When it comes to mass-marketing scams (MMS), people who “see the glass as half-full” are more likely to take the bait, according to a new study.
MMS, otherwise known as mass-marketing fraud, is a ploy that uses mass-communication methods, such as telephones, the internet, mass mailings, TV and radio, to receive money or information from innocent victims.
Researchers at Scripps College in the U.S. and the University of Plymouth in the UK found that people who perceive the potential benefits of an MMS, such as winning a large amount of money, are more likely to disregard the risks and fall victim to fraud.
The study is published in the Journal of Experimental Psychology.
The study involved over 500 adults in two experiments designed to interpret the psychological factors involved in responding to MMS.
The researchers used 25 real scam solicitations offering consumers the chance to win a large sum of money (e.g., $25,000), which were successful in and around the Los Angeles area.
In the first experiment, the researchers asked 211 adults to review a MMS and rate their willingness to contact an “activation number” for the monetary prize.
In the second experiment, they randomly assigned activation “fees” to each participants, ranging from $5 to $100, and asked them to report if they would be willing to pay that amount of money to receive the prize.
In both studies, the researchers found that the most important factor for deciding whether or not to respond to a MMS was a person’s risk versus reward assessment.
“On the one hand, consumers are for the most part able to recognize potential scams. But the lure of the prize is largely driving individuals’ behaviours, leading many of them to discount the possible risks. The sentiment seems to be, ‘after all, what harm can be done by just responding to a letter?’ ” said Yaniv Hanoch, a professor in the School of Psychology at the University of Plymouth and co-author of the study.
In the first experiment, 48 percent — almost half — of participants indicated their willingness to contact an activation number to receive a prize.
Furthermore, nearly one-fourth of the participants in the second experiment still reported an interest in responding, even with the addition of an activation fee.
“We were very surprised that so many people were willing to pay to be scammed. But if you believe the scams and the possibility that you have won such a large sum of money, then paying a token amount (such as $100) might not be a high price to pay,” said Hanoch.
He equated this reasoning to playing the lottery. Even though the probability of winning the lottery is miniscule, each day people continue to take their chances and buy lottery cards.
“In other words, people are possibly accepting the chance that the proposal might turn out to be a scam, but they are more focused or driven by the possibility that they will win a large sum of money (such as $50,000 or $500,000),” he said.
In both experiments, the researchers found that age and education levels independently predicted responses. For instance, older adults and highly educated participants were less likely to both call an activation number, or pay a fee.
However, the researchers concluded that age was not a significant enough factor regarding the way people assessed risk and reward.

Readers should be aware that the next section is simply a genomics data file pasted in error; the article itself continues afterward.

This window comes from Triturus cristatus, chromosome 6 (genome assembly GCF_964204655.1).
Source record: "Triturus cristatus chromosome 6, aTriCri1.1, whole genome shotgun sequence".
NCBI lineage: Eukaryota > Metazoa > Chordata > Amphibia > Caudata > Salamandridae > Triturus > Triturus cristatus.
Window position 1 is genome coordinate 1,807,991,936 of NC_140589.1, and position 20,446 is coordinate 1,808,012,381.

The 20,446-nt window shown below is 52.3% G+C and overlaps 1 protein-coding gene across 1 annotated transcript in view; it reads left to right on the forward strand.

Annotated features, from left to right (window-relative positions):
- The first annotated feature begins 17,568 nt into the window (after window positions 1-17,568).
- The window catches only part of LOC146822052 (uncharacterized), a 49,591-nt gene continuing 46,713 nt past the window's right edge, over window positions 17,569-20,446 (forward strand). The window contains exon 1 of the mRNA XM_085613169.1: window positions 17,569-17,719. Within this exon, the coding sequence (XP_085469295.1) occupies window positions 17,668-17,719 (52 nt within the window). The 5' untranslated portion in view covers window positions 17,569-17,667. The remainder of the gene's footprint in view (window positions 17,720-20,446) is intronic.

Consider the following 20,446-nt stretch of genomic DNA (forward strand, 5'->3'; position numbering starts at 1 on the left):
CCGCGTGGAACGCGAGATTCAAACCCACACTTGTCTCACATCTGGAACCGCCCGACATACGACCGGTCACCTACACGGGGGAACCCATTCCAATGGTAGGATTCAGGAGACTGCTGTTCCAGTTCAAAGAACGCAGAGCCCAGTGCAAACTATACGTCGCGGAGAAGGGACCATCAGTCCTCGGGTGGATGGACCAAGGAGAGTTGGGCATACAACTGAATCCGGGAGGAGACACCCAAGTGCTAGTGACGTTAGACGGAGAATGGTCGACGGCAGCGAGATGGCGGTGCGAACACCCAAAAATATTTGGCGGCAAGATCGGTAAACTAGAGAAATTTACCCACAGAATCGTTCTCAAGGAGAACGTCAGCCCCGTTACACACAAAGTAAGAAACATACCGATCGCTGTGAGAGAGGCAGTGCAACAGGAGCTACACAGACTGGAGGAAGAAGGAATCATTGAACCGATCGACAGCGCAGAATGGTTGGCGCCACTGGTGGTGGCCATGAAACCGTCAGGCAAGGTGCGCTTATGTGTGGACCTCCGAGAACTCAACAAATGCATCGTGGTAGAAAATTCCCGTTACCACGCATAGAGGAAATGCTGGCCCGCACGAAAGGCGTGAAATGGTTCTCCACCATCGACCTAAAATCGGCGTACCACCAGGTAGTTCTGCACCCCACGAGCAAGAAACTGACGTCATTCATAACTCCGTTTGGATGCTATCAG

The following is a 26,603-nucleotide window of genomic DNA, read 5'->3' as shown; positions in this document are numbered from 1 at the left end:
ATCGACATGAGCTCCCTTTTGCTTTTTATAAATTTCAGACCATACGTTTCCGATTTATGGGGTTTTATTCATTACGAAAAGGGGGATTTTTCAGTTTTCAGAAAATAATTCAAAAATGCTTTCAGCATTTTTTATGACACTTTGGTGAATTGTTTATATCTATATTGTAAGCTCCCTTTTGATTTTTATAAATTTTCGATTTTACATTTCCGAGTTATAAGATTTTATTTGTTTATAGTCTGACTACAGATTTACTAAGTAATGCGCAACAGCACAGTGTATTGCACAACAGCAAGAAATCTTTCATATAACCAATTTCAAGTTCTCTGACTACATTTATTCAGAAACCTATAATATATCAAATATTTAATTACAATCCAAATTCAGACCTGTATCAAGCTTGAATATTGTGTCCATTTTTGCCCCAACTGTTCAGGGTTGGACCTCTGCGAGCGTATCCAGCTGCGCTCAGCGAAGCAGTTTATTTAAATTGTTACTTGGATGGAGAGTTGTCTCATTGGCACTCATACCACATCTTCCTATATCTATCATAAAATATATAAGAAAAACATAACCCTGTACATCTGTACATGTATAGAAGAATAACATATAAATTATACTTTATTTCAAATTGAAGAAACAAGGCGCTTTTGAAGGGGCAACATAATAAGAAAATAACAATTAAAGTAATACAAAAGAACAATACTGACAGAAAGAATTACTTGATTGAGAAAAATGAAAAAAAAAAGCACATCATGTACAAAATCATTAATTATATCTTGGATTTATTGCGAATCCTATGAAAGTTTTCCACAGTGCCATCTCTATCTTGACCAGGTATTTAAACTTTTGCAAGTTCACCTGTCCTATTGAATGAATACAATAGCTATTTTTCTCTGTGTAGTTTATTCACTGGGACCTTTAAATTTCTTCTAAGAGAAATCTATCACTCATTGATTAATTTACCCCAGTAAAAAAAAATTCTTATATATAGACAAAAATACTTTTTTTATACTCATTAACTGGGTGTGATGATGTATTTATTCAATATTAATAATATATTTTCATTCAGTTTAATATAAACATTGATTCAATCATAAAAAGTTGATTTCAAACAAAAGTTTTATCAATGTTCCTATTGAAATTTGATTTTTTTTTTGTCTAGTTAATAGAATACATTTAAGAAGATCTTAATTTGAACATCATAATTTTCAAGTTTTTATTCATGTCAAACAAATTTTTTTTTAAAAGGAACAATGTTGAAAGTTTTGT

“In addition, and contrary to popular belief, our data shows that age was not a significant risk factor regarding the promise of a reward in this study,” Stacey Wood, professor of psychology at Scripps College and lead author of the study, said in a statement. “That said, future studies may be designed to sample larger groups of elderly participants. Numeracy, loneliness and financial status were not relevant factors in the MMS results.”
The researchers found that, generally speaking, consumers with lower levels of education and high perception of benefits are more likely to be at risk for MMS.
However, they remained clear in assuring that it can happen to anyone.
“So far, we have found no specific personality type that can be identified as more susceptible to fraud. What we do show is that how people perceive the benefits and the risks associated with these scams to be the key driver in their responding (or not) to these offers,” said Hanoch. “Awareness, of course, plays a factor. But I think many of us can be ‘tricked’ into believing that these solicitations are real and reducing response rate is proving to be a major challenge.”
MMS is a major financial threat with estimated losses of tens of billions of dollars around the world every year.
To combat it, the International Mass-Marketing Fraud Working Group (IMMFWG) was formed in September 2007.
IMMFWG is a network of civil and criminal law enforcement agencies from Australia, Belgium, Canada, Europol, the Netherlands, Nigeria, Norway, Spain, the UK and the U.S. It is co-chaired by the U.S. Department of Justice and Federal Trade Commission and UK law enforcement.
Measures include civil and criminal actions as well as public education.
Hanoch believes that understanding the way people view and respond to MMS can help initiate preventative measures in the future.
“Gaining a better understanding of the underlying factors that propel people to respond to these frauds/scams has the potential to help us develop more precise and effective preventive measures, tools and educational material,” he said.
Natalie Colarossi is a recent graduate from Ohio University with a B.A. in Journalism from the E.W. Scripps School. She is from Pittsburgh, Pennsylvania. She has covered a number of topics including art, culture, politics, music, and travel. Her greatest passion and priority is to travel, and she hopes to experience as many places and cultures as possible.